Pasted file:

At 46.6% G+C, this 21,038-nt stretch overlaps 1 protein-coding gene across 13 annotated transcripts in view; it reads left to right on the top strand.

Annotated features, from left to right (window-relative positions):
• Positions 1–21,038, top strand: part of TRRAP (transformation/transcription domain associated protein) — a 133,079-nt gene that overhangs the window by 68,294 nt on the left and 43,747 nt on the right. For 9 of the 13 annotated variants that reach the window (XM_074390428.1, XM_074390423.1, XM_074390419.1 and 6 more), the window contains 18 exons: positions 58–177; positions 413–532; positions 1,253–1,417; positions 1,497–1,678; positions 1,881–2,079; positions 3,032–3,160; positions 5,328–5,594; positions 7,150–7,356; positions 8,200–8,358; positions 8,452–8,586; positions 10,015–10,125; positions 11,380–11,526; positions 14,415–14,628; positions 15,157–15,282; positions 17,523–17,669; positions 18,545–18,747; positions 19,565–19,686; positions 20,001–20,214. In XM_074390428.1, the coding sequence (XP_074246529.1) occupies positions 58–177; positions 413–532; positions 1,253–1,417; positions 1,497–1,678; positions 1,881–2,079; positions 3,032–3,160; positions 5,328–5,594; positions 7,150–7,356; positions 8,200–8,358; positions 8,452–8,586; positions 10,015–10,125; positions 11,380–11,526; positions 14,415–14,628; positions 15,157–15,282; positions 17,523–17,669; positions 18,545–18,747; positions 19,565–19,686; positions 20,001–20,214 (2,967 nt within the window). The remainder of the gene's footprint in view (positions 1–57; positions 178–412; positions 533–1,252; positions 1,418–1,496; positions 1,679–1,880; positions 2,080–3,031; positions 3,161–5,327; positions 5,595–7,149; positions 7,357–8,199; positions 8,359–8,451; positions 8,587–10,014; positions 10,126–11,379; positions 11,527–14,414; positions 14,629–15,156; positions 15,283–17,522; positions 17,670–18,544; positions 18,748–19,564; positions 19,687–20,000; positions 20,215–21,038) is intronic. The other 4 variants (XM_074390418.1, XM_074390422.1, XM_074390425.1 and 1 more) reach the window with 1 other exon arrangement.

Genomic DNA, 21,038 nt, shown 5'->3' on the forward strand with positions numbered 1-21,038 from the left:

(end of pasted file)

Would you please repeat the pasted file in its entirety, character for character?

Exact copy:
At 46.6% G+C, this 21,038-nt stretch overlaps 1 protein-coding gene across 13 annotated transcripts in view; it reads left to right on the top strand.

Annotated features, from left to right (window-relative positions):
• Positions 1–21,038, top strand: part of TRRAP (transformation/transcription domain associated protein) — a 133,079-nt gene that overhangs the window by 68,294 nt on the left and 43,747 nt on the right. For 9 of the 13 annotated variants that reach the window (XM_074390428.1, XM_074390423.1, XM_074390419.1 and 6 more), the window contains 18 exons: positions 58–177; positions 413–532; positions 1,253–1,417; positions 1,497–1,678; positions 1,881–2,079; positions 3,032–3,160; positions 5,328–5,594; positions 7,150–7,356; positions 8,200–8,358; positions 8,452–8,586; positions 10,015–10,125; positions 11,380–11,526; positions 14,415–14,628; positions 15,157–15,282; positions 17,523–17,669; positions 18,545–18,747; positions 19,565–19,686; positions 20,001–20,214. In XM_074390428.1, the coding sequence (XP_074246529.1) occupies positions 58–177; positions 413–532; positions 1,253–1,417; positions 1,497–1,678; positions 1,881–2,079; positions 3,032–3,160; positions 5,328–5,594; positions 7,150–7,356; positions 8,200–8,358; positions 8,452–8,586; positions 10,015–10,125; positions 11,380–11,526; positions 14,415–14,628; positions 15,157–15,282; positions 17,523–17,669; positions 18,545–18,747; positions 19,565–19,686; positions 20,001–20,214 (2,967 nt within the window). The remainder of the gene's footprint in view (positions 1–57; positions 178–412; positions 533–1,252; positions 1,418–1,496; positions 1,679–1,880; positions 2,080–3,031; positions 3,161–5,327; positions 5,595–7,149; positions 7,357–8,199; positions 8,359–8,451; positions 8,587–10,014; positions 10,126–11,379; positions 11,527–14,414; positions 14,629–15,156; positions 15,283–17,522; positions 17,670–18,544; positions 18,748–19,564; positions 19,687–20,000; positions 20,215–21,038) is intronic. The other 4 variants (XM_074390418.1, XM_074390422.1, XM_074390425.1 and 1 more) reach the window with 1 other exon arrangement.

Genomic DNA, 21,038 nt, shown 5'->3' on the forward strand with positions numbered 1-21,038 from the left: